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suzanacooper
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Hello everyone,

 

I am getting a Med-El cochlear implant in about a month in my right ear.  I would like to know what sort of things to expect from the surgery and after.  I lost most hearing capacity in my right ear a few years ago due to Meniere's disease.  Two months ago I suddenly lost all hearing in my left ear due to a Schwannoma tumor.  I have decided to get a Cochlear Implant so that I can get some form of hearing back.  

 

I do not understand how one acquires "hearing" through the CI.  I know it's like learning another language, but I'm not sure what that means.  Apparently it's like learning an African language with a lot of clicks, clacks, and other sounds?  Any information would be greatly appreciated.

 

thank you so very much!

Suzana Cooper

 

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Hi Suzana and welcome,

Your comment about clicks and clacks made me laugh. At first when I was activated (turned on) I only heard static and beeps however within that first week speech emerged. Now I am listening to speech all of the time- no more static and beeps.

You can do independent auditory training on your iPad. There are several helpful apps. I started with ABClix and then moved to AngelSounds.

Good luck with your surgery. I hope your time with the beeps and clicks is short.

Mary Beth

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Welcome to hearpeers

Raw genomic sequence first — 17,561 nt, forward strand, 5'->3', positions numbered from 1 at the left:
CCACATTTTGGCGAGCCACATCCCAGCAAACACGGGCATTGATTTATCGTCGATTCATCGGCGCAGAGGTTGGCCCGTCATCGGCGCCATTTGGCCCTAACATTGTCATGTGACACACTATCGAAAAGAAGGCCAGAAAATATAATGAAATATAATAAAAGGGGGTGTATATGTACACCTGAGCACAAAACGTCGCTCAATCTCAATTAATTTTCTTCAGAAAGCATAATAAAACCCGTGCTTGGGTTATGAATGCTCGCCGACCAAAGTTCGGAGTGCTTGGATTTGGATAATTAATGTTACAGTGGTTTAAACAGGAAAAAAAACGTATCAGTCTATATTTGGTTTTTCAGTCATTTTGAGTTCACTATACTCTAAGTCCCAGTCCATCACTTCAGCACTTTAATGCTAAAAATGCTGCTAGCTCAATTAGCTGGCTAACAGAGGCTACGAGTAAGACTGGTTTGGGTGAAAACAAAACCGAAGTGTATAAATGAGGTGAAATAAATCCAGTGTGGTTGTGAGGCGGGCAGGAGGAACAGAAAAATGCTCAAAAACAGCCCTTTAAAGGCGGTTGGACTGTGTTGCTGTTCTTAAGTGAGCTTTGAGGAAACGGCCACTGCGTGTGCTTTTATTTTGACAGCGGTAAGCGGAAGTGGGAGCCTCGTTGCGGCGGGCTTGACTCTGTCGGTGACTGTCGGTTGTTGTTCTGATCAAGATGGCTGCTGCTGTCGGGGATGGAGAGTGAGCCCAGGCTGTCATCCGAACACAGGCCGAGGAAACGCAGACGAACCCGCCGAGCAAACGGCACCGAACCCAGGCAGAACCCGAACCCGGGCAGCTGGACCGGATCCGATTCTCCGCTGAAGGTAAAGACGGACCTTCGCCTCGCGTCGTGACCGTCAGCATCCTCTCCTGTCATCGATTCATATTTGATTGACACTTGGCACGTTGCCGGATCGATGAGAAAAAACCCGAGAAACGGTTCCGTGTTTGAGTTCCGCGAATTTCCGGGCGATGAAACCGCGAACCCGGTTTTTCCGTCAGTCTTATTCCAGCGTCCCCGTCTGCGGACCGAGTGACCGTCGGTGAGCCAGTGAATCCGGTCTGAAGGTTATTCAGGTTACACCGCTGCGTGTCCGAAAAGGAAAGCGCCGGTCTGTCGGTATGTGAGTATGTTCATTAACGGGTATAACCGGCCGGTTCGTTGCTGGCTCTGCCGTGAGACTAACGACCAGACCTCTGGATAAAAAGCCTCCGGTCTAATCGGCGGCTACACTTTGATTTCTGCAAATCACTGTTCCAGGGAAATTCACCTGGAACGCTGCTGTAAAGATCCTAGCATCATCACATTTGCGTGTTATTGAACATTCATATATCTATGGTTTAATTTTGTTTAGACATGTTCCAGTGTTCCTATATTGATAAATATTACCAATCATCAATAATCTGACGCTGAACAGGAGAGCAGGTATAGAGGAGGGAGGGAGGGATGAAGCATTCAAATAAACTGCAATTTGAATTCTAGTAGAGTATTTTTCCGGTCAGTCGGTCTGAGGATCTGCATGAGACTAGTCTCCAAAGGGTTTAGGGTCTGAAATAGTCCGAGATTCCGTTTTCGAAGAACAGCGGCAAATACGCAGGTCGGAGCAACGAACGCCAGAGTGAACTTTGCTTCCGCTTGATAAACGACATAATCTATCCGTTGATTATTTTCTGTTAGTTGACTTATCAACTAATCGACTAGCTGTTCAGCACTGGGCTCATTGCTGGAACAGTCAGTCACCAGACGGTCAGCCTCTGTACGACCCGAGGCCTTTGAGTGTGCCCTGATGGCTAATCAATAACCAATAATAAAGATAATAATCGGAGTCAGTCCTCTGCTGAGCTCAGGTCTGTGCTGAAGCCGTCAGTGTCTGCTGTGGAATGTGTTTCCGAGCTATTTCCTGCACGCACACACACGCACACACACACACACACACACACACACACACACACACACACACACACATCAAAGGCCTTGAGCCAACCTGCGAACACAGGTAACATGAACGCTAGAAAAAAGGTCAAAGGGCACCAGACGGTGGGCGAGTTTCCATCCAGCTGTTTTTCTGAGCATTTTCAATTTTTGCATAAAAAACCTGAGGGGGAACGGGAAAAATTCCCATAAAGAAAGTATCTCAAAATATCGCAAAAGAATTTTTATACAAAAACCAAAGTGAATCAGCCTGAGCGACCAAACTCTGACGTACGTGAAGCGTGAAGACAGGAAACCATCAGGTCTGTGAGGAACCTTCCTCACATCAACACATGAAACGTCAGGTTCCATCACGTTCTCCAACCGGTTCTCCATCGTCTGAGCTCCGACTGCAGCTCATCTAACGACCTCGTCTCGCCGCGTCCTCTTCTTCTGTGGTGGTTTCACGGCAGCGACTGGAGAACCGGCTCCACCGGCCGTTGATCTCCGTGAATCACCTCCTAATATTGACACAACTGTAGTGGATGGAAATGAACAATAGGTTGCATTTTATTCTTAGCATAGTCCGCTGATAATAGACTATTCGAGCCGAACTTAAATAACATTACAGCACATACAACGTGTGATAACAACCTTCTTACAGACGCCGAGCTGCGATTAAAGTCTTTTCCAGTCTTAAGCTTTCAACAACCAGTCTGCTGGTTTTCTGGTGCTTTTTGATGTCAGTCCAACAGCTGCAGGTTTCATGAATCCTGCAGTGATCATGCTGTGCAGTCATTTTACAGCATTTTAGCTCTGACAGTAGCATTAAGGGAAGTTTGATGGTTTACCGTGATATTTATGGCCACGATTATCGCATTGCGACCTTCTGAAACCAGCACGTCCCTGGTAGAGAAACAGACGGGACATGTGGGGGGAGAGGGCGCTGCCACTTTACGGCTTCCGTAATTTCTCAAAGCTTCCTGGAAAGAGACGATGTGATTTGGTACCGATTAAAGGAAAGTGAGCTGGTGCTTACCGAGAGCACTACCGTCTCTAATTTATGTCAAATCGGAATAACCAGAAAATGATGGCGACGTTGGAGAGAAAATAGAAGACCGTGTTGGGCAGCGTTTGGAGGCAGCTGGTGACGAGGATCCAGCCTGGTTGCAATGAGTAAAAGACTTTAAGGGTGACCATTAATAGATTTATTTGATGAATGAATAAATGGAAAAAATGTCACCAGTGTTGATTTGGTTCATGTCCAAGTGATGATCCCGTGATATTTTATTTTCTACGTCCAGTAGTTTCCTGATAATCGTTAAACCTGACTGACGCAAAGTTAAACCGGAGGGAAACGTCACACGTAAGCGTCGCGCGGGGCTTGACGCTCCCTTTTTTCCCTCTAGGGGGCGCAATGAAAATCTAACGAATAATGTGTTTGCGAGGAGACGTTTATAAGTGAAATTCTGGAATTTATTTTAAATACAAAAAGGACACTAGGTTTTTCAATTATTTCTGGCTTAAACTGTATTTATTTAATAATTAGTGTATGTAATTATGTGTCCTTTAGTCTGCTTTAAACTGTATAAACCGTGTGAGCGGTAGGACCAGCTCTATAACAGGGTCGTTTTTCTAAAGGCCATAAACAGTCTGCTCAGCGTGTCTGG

You can talk to 10 different people and they will all give you different experiences when it comes to activation I have 2 CIs and both my activations were different. The first, most people sounded like cartoon characters, Alvin the chipmunk, Darth Vader, mini mouse.... Some sounded like static or white noise on the TV. My friends and family sounded the most "normal"

The second activation, everything sounded synthesized and robotic. For me the longest to come back was the ability to talk on the phone and listening to music. There are a number of listening exercises you can find on Medels website, plus many more on the Internet. You can also get books(preferably children's books) on tape. You can listen while reading aloud. Children's books are good as you are familiar with them.

Just remember the 3 P's, PRACTICE, PATIENCE and PERSEVERANCE.

Feel free to ask as many questions as you would like. This is a great community of people in various stages of their hearing journey

Adam

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Hello everyone,

 

I am getting a Med-El cochlear implant in about a month in my right ear.  I would like to know what sort of things to expect from the surgery and after.  I lost most hearing capacity in my right ear a few years ago due to Meniere's disease.  Two months ago I suddenly lost all hearing in my left ear due to a Schwannoma tumor.  I have decided to get a Cochlear Implant so that I can get some form of hearing back.  

 

I do not understand how one acquires "hearing" through the CI.  I know it's like learning another language, but I'm not sure what that means.  Apparently it's like learning an African language with a lot of clicks, clacks, and other sounds?  Any information would be greatly appreciated.

 

thank you so very much!

Suzana Cooper

Hello Suzana and welcome to the Hearpeers,